This is a syndicated post from The Chant Café. [Read the original article...]
Last week I spent some time in Orvieto, a city a couple of miles north of Rome. In the time of St. Thomas Aquinas’ residence there, it was part of the papal state, and St. Thomas had access to the Holy Father’s libraries and was often asked to give him counsel, walking along streets like this one.
St. Thomas wrote some of his most important writings there and while I thought I was going to visit for this reason, it turns out that Orvieto is a major pilgrimage site and had actually been designated as a special place of pilgrimage for this year by Pope Emeritus Benedict, before his resignation changed this as it changed other things. The great Duomo or cathedral would have been inundated with tourists instead of quite free for exploration.
What happened in the Middle Ages was that a kind of heresy had taken hold of Orvieto, and was extremely divisive for the Church there. There were political overtones to the division as well, and a papal legate was killed.
One of the confusions of the heresy had to do with the Eucharist and whether the Blessed Sacrament was really the Body and Blood of Christ. So as often happens, the Lord provided a Eucharistic miracle, in which blood appeared on the corporal in which a host was being carried. Popular piety once again united around the Blessed Sacrament, and to this day, Corpus Christi is celebrated with great solemnity and processions through the streets of the city.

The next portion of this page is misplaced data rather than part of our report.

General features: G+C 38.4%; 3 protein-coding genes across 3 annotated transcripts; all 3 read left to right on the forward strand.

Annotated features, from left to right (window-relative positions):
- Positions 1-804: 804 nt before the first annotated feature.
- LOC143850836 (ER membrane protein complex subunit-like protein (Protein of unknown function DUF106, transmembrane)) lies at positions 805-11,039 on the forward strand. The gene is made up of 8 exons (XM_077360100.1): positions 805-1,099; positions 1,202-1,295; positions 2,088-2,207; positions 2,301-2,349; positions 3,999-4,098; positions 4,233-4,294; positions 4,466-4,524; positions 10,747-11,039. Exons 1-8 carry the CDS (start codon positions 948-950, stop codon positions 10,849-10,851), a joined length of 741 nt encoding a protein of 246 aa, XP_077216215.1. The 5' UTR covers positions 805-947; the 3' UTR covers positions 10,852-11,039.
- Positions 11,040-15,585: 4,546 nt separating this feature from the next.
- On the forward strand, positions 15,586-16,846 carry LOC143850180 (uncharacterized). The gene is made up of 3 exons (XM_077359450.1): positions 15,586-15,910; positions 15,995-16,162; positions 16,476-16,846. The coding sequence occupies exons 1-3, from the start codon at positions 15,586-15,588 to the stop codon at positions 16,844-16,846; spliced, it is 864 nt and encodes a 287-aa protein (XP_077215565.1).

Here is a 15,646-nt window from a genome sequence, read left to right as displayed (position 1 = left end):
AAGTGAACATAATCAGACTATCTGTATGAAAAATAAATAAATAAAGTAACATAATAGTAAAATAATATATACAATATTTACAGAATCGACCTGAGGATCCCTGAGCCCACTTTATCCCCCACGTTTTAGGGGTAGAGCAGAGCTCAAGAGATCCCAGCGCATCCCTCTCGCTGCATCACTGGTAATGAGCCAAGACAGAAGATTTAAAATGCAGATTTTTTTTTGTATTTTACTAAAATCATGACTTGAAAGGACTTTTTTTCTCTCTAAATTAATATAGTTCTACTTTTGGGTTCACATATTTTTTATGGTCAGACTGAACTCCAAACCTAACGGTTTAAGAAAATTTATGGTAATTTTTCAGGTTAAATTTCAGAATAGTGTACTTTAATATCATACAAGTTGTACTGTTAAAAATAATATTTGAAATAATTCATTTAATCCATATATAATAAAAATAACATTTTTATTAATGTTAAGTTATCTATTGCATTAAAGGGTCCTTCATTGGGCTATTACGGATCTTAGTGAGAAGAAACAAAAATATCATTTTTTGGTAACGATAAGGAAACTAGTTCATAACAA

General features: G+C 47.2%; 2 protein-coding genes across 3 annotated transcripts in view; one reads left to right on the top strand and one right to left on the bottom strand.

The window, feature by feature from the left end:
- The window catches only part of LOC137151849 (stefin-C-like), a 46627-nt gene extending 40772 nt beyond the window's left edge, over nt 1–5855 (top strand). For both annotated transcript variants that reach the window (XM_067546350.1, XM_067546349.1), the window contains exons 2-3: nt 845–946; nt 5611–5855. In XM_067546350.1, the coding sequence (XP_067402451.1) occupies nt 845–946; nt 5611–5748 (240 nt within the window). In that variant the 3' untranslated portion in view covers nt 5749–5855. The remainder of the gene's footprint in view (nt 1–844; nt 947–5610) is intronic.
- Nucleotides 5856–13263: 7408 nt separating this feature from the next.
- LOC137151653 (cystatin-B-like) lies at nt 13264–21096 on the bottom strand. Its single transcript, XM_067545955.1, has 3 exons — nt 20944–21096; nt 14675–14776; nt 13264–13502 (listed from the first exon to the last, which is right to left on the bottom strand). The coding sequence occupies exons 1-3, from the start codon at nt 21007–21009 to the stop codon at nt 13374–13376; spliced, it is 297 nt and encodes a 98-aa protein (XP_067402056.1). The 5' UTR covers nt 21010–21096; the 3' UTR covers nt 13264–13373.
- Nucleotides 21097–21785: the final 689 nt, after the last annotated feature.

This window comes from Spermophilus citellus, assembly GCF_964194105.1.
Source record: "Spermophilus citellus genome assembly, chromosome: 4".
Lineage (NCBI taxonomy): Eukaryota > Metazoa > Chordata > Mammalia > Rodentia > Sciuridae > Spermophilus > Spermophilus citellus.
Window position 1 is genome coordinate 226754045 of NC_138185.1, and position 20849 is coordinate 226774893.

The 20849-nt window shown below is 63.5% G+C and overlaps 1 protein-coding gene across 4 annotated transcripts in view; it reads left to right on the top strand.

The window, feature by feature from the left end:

The miracle led to the promulgation of the Feast of Corpus Christi, and throughout the churches of Orvieto there are a number of depictions of St. Thomas’ offering of his written office to the Holy Father, as well as of the Lord’s speaking to St. Thomas from the crucifix, assuring him that he had spoken well of the Blessed Sacrament.
I’m glad I was able to follow the beloved Pope Emeritus’ prescription for the festal year, and to experience this extraordinary city. Yet on the way back from Orvieto to Rome, I had a nonviolent but still somewhat unsettling experience having to do with pickpockets, the 64 bus from Termini, and police, that makes me realize once again how the Lord takes care of his Church in all sorts of ways. The widespread problems of civic corruption in Rome cannot divide the Church if she is being carefully reformed and guarded, as Pope Francis and his coworkers are doing daily and with tremendously edifying courage. Cathars are one kind of mob, but there are others. May the Lord continue to bless us and keep us safe.
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